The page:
- Day 7-10: midnight visit to the Mount Jien to watch the Blue Fire, followed by a boat trip to Bali (30 min) and a private car transfer to the Ubud area (recommended hotel: Mandapa, a Ritz-Carlton Reserve).
- Days 11-15: transfer to the Uluwatu area in the south of Bali for a couple of days of relaxation in Bali’s most spectacular coastal area (recommended hotel: Six Senses Uluwatu).
RECOMMENDED LUXURY HOTELS (+ REVIEWS)
Consider visiting my top 10 lists if you are eager to know how I rank Indonesia’s top hotels, based on my own experience:
Below, you find my reviews of luxury hotels in Indonesia (with pros, cons, & tips to save money per hotel).
- Review: Anantara Uluwatu, Bali (Indonesia)
- Review: Bulgari Resort Bali (Indonesia)
- Review: Banyan Tree Ungasan, Bali (Indonesia)
- Review of Amankila, Bali’s best luxury hotel
- Review of Amandari (Ubud, Bali)
- Review: Amanjiwo, Borobudur (Java, Indonesia)
- Review of Mandapa, a Ritz-Carlton Reserve (Bali, Indonesia)
- Review: Four Seasons Resort Bali at Sayan (Ubud, Bali)
- Review: Four Seasons Resort Bali at Jimbaran Bay (Indonesia)
- Hotel review: Villa Sungai, Bali (Indonesia)
- Hotel review: the Viceroy Bali (Indonesia)
- Review: Alila Villas Uluwatu, Bali’s most spectacular hotel
- Hotel review: COMO Shambhala Bali (Indonesia)
- Hotel review: Soori Bali (Indonesia)
this month (February 2019) in luxury travel
Today (February 22, 2019): February 2019 luxury travel news.
Every last Friday of the month, you can read my news round-up of what’s happening in the world of luxury travel. In this issue:
- InterContinental Hotels takes over the Six Senses brand
- British Airways unveils stunning retro livery
- Mandarin Oriental opens an ultraluxe Dubai resort
- Air France unveils new A330 Business Class product
- Aman announces a new property in Japan
- Grand Hyatt New York to be torn down and redeveloped
- Boeing is developing a supersonic plane
- A Virgin Atlantic plane breaks the speed record (faster than the speed of sound!)
- Rosewood announces a resort on the Island of Hawaii
- Rosewood Bangkok will open in March 2019
- Airbus puts super jumbo A380 out of production
- A new ultraluxe resort opens in the Maldives
- Air Senegal’s unveils its new A330-900neo Business Class
1. InterContinental Hotels takes over Six Senses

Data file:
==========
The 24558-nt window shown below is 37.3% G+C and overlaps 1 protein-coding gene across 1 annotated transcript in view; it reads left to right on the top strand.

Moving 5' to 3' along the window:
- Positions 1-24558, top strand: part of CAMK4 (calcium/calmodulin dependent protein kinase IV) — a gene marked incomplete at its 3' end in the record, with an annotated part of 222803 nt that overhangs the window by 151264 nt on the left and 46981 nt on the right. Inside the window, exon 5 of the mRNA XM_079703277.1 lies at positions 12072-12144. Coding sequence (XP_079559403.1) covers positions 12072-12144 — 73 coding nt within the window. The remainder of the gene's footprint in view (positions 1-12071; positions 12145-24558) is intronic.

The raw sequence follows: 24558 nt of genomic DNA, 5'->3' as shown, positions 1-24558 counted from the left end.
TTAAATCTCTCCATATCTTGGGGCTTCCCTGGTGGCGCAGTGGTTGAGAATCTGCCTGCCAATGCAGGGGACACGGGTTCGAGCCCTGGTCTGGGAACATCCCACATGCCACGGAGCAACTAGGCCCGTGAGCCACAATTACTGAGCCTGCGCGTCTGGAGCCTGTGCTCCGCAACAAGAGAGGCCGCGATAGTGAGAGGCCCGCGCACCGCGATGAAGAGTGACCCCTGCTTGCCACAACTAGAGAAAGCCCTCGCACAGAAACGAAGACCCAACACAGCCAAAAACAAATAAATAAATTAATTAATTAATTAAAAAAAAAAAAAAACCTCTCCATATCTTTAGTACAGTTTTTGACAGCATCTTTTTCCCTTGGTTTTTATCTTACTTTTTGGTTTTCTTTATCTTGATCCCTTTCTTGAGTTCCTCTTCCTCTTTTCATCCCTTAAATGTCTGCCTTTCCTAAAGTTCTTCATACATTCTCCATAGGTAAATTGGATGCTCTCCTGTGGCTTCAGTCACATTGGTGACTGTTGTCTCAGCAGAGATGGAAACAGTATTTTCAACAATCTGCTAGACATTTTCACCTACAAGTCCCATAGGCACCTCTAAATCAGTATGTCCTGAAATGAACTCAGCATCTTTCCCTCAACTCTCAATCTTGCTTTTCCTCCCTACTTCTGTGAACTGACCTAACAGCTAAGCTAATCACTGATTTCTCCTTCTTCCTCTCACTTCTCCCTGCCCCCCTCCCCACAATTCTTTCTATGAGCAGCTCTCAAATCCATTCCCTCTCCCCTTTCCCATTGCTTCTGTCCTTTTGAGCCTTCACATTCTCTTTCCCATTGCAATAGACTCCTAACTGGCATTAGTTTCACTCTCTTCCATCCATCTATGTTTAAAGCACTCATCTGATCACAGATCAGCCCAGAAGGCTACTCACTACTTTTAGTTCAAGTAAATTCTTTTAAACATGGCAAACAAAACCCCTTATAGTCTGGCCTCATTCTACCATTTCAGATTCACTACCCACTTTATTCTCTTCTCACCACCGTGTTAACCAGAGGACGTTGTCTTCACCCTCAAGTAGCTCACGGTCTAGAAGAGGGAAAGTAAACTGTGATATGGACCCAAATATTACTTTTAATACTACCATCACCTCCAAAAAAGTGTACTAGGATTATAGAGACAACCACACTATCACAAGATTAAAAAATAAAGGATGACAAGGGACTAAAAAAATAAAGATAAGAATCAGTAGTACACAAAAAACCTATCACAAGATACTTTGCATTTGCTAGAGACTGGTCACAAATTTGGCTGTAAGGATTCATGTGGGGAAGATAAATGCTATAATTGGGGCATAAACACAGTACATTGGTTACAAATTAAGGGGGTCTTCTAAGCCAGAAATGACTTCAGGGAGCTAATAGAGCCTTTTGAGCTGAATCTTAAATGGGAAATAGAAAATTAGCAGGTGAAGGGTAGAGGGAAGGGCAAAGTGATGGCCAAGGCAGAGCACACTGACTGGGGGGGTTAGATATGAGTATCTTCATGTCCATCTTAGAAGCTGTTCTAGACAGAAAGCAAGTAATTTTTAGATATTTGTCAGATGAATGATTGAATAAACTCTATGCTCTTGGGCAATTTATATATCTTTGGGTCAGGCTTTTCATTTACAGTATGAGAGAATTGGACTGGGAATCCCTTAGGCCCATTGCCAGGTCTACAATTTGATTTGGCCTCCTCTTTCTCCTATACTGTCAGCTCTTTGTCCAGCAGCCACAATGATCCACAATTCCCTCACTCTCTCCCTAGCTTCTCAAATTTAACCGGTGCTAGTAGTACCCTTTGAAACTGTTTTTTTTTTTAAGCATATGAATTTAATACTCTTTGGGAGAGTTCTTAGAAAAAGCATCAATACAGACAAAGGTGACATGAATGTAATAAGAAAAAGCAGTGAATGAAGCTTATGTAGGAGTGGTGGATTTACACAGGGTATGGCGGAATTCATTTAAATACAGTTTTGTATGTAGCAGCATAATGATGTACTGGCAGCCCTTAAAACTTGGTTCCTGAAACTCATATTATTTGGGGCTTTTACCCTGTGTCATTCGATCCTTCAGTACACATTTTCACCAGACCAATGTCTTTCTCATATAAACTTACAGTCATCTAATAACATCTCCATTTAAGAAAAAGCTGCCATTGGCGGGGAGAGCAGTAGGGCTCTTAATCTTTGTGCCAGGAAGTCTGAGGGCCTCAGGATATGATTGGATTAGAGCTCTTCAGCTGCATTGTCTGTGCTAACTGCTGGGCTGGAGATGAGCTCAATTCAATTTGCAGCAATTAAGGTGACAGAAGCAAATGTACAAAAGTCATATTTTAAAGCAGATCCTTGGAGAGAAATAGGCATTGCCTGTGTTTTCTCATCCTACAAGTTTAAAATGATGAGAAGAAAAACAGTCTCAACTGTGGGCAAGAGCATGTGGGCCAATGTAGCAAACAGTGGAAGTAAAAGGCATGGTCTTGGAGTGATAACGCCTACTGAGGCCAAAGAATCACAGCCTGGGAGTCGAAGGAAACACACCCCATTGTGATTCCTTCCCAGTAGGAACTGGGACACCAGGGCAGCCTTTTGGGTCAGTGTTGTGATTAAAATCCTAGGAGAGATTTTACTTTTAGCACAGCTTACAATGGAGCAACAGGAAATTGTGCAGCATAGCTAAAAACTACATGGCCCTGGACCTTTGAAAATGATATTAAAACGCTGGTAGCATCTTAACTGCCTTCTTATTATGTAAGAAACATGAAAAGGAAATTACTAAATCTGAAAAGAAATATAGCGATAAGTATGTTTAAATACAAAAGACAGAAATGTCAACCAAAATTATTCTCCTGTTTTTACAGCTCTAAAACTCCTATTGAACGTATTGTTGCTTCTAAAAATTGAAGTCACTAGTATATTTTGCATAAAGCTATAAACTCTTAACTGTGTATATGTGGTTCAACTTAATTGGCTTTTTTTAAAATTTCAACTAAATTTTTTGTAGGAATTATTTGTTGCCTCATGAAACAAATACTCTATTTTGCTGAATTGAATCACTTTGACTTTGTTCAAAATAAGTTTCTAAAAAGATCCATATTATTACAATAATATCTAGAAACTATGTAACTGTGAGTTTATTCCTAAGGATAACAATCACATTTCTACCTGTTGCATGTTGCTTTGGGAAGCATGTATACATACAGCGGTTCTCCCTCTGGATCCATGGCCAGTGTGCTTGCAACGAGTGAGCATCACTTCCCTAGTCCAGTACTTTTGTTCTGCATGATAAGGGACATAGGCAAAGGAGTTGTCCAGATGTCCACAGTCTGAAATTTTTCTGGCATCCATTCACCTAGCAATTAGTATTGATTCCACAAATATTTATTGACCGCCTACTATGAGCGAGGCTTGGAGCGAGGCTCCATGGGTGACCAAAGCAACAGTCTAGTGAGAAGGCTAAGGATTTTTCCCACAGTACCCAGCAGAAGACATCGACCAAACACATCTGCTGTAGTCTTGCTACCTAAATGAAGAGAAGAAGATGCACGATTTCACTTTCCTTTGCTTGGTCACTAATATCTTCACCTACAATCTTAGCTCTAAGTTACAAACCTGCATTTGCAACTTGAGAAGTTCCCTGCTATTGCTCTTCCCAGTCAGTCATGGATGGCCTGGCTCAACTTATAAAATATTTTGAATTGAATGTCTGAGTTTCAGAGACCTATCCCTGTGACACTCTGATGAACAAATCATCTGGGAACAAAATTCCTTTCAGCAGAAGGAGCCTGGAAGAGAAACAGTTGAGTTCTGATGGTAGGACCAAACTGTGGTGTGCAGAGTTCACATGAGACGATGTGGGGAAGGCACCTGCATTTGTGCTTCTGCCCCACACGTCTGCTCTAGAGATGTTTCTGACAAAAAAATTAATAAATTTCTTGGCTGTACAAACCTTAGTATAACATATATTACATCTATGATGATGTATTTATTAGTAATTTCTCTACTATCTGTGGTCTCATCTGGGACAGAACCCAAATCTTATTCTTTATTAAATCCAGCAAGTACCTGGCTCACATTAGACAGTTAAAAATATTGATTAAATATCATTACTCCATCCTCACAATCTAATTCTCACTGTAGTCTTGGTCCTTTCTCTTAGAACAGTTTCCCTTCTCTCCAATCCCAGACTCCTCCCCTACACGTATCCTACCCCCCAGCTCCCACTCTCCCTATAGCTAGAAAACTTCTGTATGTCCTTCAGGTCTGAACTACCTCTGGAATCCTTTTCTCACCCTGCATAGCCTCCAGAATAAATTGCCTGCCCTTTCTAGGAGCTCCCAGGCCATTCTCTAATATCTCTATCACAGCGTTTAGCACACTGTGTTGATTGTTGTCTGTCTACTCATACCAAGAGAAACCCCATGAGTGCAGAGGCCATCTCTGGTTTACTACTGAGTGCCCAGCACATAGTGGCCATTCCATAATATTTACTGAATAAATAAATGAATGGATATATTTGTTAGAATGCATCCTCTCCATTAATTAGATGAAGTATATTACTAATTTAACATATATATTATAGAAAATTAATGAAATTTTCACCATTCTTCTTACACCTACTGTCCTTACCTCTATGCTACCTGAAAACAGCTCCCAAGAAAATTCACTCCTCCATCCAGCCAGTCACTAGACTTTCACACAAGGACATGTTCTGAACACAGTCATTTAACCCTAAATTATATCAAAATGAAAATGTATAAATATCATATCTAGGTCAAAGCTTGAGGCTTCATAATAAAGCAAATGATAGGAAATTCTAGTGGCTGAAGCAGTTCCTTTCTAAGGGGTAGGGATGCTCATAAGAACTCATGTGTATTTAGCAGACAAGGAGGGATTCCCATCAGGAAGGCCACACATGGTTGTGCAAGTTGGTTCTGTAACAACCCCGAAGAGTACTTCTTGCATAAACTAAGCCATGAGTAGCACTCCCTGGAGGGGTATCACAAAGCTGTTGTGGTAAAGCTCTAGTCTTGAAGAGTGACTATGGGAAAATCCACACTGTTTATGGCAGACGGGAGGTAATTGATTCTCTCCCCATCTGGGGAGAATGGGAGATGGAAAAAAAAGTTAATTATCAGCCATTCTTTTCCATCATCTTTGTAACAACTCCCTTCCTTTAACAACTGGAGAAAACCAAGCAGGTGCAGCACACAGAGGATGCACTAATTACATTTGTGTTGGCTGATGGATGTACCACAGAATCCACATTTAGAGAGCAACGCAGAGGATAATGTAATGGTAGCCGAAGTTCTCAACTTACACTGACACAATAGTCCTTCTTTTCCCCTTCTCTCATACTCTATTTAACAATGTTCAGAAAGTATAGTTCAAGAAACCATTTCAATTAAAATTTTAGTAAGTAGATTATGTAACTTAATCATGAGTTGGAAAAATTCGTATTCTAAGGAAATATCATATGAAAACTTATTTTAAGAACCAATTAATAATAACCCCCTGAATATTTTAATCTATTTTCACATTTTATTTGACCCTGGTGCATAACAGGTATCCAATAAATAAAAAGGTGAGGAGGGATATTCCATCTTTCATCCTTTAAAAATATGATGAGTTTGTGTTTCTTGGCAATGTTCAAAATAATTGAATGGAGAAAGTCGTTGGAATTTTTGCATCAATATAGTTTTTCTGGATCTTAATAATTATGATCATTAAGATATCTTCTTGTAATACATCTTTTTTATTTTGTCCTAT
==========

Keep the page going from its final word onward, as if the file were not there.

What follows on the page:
Six Senses – one of my favorite hotel brands in the world – has become part of the InterContinental Hotels Group (IHG). IHG is one of the world’s leading global hotel companies with a growing number of luxury brands including InterContinental Hotels & Resorts, Regent Hotels & Resorts and Kimpton Hotels & Restaurants. IHG purchased the award-winning hospitality and wellness company from private equity fund Pegasus Capital Advisors for $300 USD million. The sale includes the management of 16 hotels and resorts, 37 spas and sister companies Evason and Raison d’Etre. Following the acquisition, Six Senses is now expected to grow to 60 hotels within the next 10 year, including a desert hideaway in Israel’s Negev Desert, the transformation of a series of 19th-century mansions in Istanbul and the group’s first project in North America, a contemporary duo of twisting towers designed by Bjarke Ingles located in Manhattan’s West Chelsea neighborhood and along the High Line. Additional projects are currently under way in Austria, Brazil, Mainland China, Spain, Switzerland, Taiwan and Thailand. “This is an exciting new era for Six Senses,” said Six Senses Chief Executive Officer Neil Jacobs. “IHG believes in our purpose to merge the two platforms of wellness and sustainability to promote personal health, and the health of the planet. Joining forces with IHG means we can use a wealth of systems and operational excellence to grow our brand and reach new markets without losing our quirky personality and playful touch.”
2. British Airways unveils stunning retro livery
Last Monday, large crowds gathered at Heathrow to watch the much-anticipated arrival of a British Airways Boeing 747 painted in the iconic design of its predecessor British Overseas Airways Corporation (BOAC). The aircraft entered the IAC paint bay at Dublin Airport on February 5 where it was stripped of its current British Airways Chatham Dockyard design before being repainted with the BOAC livery which adorned the BOAC fleet between 1964 and 1974. Alex Cruz, British Airways’ Chairman and CEO, said: “The enormous interest we’ve had in this project demonstrates the attachment many people have to British Airways’ history. It’s something we are incredibly proud of, so in our centenary year it’s a pleasure to be celebrating our past while also looking to the future. We look forward to many more exciting moments like this as our other aircraft with heritage designs enter service.” The BOAC livery will remain on the Boeing 747 until it retires in 2023, to allow as many customers as possible to have the chance to see it. By this time, British Airways will have retired the majority of its 747 fleet, replacing them with new state-of-the-art long-haul aircraft. This includes taking delivery of 18 A350s and 12 Boeing 787 Dreamliners in the next four years – which feature new cabins and are more environmentally efficient – as well as another 26 short-haul aircraft, all part of the airline’s £6.5bn investment for customers.